TimesOC: Santa Ana tried to defund the police. What happened next?

A protester confronts the police in Santa Ana on May 30.
A protester confronts the police in Santa Ana on May 30. Demonstrators protested against the death of George Floyd, a Black man who died while in the custody of Minneapolis police.
(Gina Ferazzi / Los Angeles Times)

Good afternoon, and welcome to the TimesOC newsletter. It’s Friday, Sept. 4.

My name is David Carrillo Peñaloza, the author of the TimesOC newsletter and an editor for Los Angeles Times Community News.

The Labor Day weekend has arrived in Orange County.

As protests continue across the country in support of defunding the police, reporter Adam Elmahrek looked into how immigrants, residents, activists and leaders attempted a similar movement in Santa Ana almost a decade ago.

So how have things turned out for Santa Ana, home to predominantly working-class Latinos?

The fight is ongoing, as the police budget continues to grow and the police union spends heavily to support city leaders backed by the Santa Ana Police Officers Assn.

Elmahrek reported that the controversial detention center that housed immigration detainees in the city jail went away in 2017. He added that the city built a community center near downtown, and it created more park space and a fund to provide legal services to immigrants.

Activists, like Carlos Perea, say that’s not enough.

“The main lesson is that our community needs to build strong political power,” said Perea, an immigrant rights activist who runs the nonprofit CHISPA.

Enjoying this newsletter?

Your support helps us deliver the news that matters most. Subscribe to the Los Angeles Times at latimes.com/subscribe.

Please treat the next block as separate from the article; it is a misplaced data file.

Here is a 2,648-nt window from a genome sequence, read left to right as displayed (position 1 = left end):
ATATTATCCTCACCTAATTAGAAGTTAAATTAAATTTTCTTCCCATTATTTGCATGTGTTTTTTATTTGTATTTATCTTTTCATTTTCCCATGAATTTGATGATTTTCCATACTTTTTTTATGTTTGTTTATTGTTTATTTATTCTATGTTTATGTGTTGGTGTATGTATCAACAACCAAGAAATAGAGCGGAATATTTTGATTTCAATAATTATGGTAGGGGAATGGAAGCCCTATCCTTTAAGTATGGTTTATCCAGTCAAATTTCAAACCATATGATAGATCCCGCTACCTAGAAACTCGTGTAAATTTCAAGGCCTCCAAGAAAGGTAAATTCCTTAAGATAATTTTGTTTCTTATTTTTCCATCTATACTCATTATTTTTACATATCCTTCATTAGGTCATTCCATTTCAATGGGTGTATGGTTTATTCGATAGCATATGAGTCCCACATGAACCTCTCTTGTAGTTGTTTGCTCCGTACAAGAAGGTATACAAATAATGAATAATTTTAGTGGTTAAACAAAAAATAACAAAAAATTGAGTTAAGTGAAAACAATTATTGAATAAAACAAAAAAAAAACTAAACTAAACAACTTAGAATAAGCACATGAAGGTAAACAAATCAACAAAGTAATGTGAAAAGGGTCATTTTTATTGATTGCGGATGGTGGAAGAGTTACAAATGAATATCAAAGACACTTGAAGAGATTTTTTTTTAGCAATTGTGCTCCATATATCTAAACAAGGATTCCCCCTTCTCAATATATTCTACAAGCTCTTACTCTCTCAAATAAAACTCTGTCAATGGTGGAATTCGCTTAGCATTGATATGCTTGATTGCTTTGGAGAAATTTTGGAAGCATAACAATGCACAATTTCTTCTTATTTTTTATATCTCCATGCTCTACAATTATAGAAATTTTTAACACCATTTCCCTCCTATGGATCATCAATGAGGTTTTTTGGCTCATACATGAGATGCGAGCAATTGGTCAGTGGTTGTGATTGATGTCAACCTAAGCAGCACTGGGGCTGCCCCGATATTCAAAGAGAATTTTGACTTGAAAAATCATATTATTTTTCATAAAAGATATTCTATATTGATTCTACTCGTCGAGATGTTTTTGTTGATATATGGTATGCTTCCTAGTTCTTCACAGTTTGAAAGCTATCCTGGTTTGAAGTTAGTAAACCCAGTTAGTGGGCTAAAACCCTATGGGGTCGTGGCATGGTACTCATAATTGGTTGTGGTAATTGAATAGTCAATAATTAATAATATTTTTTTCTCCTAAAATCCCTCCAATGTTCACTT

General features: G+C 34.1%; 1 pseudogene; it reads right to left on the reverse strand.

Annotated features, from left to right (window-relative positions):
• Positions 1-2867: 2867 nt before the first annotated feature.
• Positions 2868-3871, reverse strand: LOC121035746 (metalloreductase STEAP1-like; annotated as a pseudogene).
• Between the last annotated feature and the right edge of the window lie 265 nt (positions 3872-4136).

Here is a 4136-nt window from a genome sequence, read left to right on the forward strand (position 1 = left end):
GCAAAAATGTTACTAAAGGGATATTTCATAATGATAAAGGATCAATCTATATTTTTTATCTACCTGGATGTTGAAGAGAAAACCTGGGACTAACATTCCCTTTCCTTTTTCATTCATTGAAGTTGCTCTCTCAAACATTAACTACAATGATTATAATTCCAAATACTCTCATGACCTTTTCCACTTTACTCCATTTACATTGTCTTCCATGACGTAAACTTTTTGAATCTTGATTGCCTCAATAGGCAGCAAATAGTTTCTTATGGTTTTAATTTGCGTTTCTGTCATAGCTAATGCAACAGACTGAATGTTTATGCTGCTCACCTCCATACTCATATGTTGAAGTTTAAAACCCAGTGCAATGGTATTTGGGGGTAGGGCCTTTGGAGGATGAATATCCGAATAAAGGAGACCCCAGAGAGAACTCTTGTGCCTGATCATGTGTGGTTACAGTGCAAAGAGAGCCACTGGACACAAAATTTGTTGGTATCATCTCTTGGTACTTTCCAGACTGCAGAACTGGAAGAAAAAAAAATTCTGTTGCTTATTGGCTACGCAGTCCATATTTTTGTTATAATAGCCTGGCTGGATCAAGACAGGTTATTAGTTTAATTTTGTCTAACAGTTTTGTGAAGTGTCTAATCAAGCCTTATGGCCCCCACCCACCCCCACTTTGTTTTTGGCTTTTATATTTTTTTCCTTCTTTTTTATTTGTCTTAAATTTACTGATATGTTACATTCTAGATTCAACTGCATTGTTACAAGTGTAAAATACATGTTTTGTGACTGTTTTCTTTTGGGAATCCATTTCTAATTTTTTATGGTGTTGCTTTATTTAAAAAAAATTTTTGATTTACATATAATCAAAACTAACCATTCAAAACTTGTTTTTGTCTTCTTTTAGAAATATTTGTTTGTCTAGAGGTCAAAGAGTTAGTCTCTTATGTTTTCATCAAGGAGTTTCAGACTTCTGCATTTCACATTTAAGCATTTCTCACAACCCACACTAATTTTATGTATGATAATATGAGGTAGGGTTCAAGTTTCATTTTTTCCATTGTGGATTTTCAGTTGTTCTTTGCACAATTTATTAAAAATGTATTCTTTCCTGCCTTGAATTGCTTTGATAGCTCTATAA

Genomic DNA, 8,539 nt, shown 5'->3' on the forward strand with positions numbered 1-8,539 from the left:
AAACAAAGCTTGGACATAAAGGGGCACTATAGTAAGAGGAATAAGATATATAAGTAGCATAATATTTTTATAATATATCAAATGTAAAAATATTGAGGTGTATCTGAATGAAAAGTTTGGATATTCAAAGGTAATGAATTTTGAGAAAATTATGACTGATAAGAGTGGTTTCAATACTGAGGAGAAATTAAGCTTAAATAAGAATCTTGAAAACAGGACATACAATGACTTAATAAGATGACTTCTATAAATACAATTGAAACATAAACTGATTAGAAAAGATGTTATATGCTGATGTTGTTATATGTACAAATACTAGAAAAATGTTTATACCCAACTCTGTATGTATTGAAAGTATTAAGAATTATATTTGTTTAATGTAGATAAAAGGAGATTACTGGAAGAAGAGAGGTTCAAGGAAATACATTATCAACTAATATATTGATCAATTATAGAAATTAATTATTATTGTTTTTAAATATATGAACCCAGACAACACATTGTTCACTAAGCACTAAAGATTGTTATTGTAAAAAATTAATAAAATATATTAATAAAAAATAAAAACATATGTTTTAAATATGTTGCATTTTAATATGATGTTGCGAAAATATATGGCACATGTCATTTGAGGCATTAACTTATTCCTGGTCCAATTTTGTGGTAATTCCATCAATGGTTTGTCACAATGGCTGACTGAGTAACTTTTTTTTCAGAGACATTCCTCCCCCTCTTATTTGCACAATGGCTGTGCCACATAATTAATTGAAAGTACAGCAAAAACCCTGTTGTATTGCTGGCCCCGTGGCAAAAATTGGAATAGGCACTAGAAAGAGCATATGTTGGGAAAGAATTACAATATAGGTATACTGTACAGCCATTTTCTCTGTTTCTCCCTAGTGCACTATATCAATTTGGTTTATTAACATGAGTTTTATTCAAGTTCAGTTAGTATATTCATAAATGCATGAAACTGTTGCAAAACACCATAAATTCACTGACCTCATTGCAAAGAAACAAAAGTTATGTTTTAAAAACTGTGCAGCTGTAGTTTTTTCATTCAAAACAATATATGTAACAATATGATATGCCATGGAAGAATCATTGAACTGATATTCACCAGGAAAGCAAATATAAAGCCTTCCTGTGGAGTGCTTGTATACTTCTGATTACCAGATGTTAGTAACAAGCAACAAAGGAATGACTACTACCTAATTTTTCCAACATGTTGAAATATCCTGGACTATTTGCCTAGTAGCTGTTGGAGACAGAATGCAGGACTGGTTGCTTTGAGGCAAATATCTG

O.C. Democratic leader resigns after sharing post praising Ho Chi Minh

Three days after sharing a Facebook post praising Ho Chi Minh, the late communist leader of Vietnam, Jeff LeTourneau resigned on Wednesday as vice chair and committee leader of the Democratic Party of Orange County.

Reporter Stephanie Lai has the latest on what happened from Sunday, the day LeTourneau shared the post, to the aftermath. She wrote that the post drew immediate criticism from politicians from both parties, including from those who represented the county’s politically active Vietnamese American community, which was built on a bedrock of refugees from communism and the Vietnam War.

The post that LeTourneau shared said that “Ho Chi Minh may be considered some sort of pariah or socially awkward. Instead, Ho Chi Minh liberated an entire poor, colonized nation from 2 of the most powerful imperial military forces in the world (the US and France) and won full independence for the people of Vietnam.”

Peggy Engard, left, and her husband, Ted, center, and friend Kathy Gordon have been making masks since the pandemic started.
Peggy Engard, left, and her husband, Ted, center, and friend Kathy Gordon have been making masks since the pandemic started.
(Scott Smeltzer / Staff Photographer)

Making masks to fight COVID-19, hunger

Many people in Orange County have taken it upon themselves to make masks for others during the coronavirus pandemic.

A married couple from Costa Mesa and two friends have formed their own mask-making team called the “Dream Seam Team.”